This portion of the project will add 6.3 km (3.92 miles) to the Purple Line, beginning at the Wilshire/Western Station. The twin tunnel alignment travels beneath Wilshire Boulevard, and underground stations are under construction at Wilshire/La Brea, Wilshire/Fairfax, and Wilshire/La Cienega. The tunnels, mined by two Herrenknecht TBMs, are 10,287 m (35,750 linear ft) long with an inner diameter of 5.7 ft (18.8 ft).
The project also includes train control and signals, communications, traction power supply and distribution, and fare collection systems.
Technical Innovation of the Year was awarded for the “unprecedented in-tunnel diameter conversion of the largest hard rock TBM in the United States”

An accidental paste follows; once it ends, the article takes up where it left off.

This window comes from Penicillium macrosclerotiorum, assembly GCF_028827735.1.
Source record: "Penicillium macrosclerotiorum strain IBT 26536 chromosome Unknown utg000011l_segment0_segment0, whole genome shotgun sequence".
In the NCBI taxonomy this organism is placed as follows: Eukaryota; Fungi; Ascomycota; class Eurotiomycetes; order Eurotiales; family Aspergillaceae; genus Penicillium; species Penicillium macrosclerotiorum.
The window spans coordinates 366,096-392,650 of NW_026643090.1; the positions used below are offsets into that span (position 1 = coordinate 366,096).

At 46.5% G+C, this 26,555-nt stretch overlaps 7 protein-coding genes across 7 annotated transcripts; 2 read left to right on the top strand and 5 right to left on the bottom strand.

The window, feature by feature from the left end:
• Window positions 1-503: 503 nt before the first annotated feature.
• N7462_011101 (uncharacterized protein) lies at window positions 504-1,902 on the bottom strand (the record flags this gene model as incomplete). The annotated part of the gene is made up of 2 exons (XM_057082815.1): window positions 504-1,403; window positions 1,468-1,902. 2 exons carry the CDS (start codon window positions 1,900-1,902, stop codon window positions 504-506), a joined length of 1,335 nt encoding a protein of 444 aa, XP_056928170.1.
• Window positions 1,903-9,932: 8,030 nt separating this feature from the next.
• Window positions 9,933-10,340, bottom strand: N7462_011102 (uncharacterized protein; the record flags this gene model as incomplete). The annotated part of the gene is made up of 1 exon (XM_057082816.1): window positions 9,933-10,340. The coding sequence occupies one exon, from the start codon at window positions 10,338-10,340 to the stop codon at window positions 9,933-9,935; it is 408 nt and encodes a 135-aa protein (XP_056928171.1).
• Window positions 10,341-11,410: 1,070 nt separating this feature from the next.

The largest hard rock tunnel boring machine (TBM) ever to bore in the United States, an 11.6 m (38 ft) diameter main beam TBM, recently underwent a planned in-tunnel diameter change to a more compact 9.9 m (32 ft). The first-of-its-kind conversion process for the main beam TBM was undertaken 2.8 km (1.7 mile) into the bore and was not done inside a shaft or pre-excavated portal.